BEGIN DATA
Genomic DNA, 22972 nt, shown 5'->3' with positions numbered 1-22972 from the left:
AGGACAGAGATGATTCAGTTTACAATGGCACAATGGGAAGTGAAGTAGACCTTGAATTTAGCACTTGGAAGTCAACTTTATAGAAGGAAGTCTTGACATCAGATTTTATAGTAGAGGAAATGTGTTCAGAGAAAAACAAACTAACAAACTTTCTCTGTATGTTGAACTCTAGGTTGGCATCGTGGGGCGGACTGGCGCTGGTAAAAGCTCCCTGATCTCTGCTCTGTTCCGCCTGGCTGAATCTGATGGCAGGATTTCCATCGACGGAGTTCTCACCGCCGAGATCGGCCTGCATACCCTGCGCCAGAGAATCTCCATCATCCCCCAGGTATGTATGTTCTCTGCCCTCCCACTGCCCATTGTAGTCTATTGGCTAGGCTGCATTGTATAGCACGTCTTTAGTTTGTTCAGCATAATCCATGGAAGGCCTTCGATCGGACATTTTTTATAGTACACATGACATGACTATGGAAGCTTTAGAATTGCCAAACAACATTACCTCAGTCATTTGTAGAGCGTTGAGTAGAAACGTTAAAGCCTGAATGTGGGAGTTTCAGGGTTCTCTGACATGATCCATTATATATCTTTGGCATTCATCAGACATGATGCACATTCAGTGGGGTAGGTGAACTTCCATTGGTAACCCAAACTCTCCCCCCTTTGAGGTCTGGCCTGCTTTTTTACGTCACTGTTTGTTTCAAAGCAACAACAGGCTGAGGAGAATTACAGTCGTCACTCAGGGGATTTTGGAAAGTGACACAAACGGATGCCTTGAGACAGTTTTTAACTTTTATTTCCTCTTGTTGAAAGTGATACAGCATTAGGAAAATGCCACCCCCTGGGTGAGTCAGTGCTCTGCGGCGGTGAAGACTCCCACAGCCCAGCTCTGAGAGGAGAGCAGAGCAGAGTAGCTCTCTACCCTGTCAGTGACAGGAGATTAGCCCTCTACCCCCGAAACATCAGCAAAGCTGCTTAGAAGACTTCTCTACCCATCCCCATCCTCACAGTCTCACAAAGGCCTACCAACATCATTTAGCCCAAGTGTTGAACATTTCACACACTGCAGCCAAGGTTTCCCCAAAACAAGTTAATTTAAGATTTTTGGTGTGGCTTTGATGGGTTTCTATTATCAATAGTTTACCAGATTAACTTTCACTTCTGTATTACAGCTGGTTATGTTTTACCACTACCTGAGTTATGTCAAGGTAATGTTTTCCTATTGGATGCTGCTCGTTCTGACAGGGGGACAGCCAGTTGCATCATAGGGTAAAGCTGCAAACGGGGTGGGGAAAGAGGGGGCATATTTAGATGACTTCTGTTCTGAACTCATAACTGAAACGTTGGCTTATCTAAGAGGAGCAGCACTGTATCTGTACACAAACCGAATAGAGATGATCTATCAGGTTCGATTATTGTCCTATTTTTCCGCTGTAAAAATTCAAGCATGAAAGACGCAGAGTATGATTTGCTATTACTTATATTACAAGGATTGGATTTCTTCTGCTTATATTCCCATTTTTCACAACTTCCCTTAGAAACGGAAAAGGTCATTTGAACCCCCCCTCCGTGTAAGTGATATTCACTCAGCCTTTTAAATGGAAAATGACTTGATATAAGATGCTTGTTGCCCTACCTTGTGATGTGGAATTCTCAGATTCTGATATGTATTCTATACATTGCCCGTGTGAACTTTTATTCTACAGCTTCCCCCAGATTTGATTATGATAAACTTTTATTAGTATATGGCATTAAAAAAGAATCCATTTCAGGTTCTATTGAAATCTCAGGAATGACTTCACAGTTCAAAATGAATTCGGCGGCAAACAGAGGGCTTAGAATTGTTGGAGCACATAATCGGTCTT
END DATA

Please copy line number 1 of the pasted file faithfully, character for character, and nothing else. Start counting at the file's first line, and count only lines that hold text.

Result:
Genomic DNA, 22972 nt, shown 5'->3' with positions numbered 1-22972 from the left: